The House voted to pass a polarizing $1.1 trillion spending bill that would fund most of the government for the rest of the year, surmounting opposition from many members of both parties in a 219-206 vote.
The Senate is expected to pass the bill, and an alternate bill providing a 48-hour extension in existing funding was ready for passage if necessary as the two-year Congress neared an end.
The president issued a statement Thursday that he would sign the bill, but said he was concerned about the provisions in bill that would loosen banking and campaign finance regulation. According to reports, the White House is calling Democrats urging them to vote for the bill.
Earlier, House Minority leader Nancy Pelosi (D-Calif.) came out against the bill, calling the banking and campaign finance provisions a “taint” that left her “heartbroken.”
On the Senate floor, Elizabeth Warren (D-Mass.) called on House Democrats to vote against the bill until the provision related to banking was removed.
“Nobody sent us here to stand up for Citigroup,” she said, referring to the allegation that certain provisions concerning the regulation of derivatives in the bill were written by Citigroup lobbyists.
She also asked House Republicans to do the same thing. “I ask my Republican colleagues who don’t want to see another Wall Street bailout to strip this provision from the bill.” Pelosi stated to her fellow Democrats, “However you decide to vote in the end, I thank those who continue to give us leverage to improve the bill.”
Warren has not said whether she would vote against the bill if it came to the Senate.
The spending bill passed a procedural checkpoint by a razor-thin 214–212 vote after a outgoing Rep. Kerry Bentivolio (R-Mich.) switched his vote at the last minute Thursday morning.
The vote to not put the bill to a vote consisted of 196 Democrats and 16 Republicans. Those 16 Republicans are opposed to the bill because it would fund the president’s immigration order to shield 5 million illegal immigrants from deportation.
On Wednesday, a group of Republicans tried and failed to amend the bill to include a provision that would defund the immigration order, which they argue is unconstitutional.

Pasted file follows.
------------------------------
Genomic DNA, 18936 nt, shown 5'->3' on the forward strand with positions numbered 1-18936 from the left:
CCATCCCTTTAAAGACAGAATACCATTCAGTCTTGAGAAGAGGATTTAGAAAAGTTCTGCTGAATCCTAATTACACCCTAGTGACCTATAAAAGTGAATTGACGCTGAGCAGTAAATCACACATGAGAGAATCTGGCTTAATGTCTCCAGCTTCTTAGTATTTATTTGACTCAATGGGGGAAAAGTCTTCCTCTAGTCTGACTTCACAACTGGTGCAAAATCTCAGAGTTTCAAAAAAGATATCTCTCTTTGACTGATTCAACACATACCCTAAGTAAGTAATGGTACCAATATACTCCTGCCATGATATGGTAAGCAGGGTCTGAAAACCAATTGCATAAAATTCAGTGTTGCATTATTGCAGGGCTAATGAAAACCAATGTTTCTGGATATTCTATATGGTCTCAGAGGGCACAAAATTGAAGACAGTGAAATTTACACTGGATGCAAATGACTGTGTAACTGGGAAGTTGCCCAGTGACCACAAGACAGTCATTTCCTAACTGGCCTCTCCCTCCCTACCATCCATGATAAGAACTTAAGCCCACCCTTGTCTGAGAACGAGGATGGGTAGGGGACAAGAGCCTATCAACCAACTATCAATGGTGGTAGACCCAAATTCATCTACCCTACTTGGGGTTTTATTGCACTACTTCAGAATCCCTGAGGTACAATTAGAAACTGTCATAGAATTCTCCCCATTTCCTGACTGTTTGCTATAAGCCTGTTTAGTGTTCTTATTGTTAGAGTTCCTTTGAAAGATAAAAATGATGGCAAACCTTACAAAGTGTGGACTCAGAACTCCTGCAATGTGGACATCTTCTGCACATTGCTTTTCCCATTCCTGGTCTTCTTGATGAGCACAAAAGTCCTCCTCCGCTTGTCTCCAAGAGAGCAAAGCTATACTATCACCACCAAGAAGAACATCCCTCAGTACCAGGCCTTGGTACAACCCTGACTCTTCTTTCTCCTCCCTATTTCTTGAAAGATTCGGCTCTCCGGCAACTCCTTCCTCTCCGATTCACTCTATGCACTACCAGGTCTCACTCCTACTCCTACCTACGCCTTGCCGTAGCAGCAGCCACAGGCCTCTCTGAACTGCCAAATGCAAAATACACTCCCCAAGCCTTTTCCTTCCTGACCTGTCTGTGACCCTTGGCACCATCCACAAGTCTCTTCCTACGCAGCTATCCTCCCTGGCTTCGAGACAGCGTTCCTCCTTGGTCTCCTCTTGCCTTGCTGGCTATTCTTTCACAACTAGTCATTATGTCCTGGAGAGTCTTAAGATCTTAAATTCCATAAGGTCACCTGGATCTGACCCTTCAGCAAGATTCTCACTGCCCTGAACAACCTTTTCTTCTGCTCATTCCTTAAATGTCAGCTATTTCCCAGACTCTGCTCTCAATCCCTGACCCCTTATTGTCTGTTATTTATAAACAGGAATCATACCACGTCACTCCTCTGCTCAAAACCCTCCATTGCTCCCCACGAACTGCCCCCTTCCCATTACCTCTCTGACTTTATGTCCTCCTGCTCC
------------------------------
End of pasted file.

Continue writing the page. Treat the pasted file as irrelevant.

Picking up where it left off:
“We had 75 members on board with our important amendment, and the will of the people was not heard,” said Rep. Dave Brat (R-Va.), who was elected to Congress largely on an anti-illegal immigration campaign in 2014 and was among the 16 Republicans. Brat is aligned with tea party conservatives.
More Republicans came out against the bill Thursday and that has pushed the Republican leadership to get votes from Democrats to pass the bill. Rep. Marsha Blackburn (R-Tenn.) said a statement she would vote against the bill because the “package fails to take the necessary actions to defund the president’s lawless amnesty.” Late Thursday afternoon, she said in a tweet, “Taking calls from constituents. Glad to hear support from them for my ‘no’ vote.”
The House went into recess in the afternoon, unusual for a bill needed to pass before Thursday to avoid a government shutdown.
“It is clear from this recess on the floor that the Republicans don’t have enough votes to pass the [spending bill],” Pelosi said in a statement. “This increases our leverage to get two offensive provisions of the bill removed: the bank bailout and big money for campaigns provision.”
The 1,603-page spending bill was unveiled Tuesday and Speaker John Boehner has been criticized for not giving members of the House more time to read the bill, which Boehner blames on Senate Democrats.
“I want to do 12 appropriations bills,” Boehner said. “Unfortunately, the Democrat majority in the Senate passed no appropriations measures–none, zero, nada. Dozens of House-passed bills also met the same fate, sitting in the Senate gathering dust.”
A bill providing a 48-hour extension in existing funding was ready for passage if necessary as the two-year Congress neared an end.
When Congress convenes in January, Republicans will have control of the Senate for the first time in eight years and will hold their strongest majority in the House in more than eight decades.
The Associated Press contributed to this report.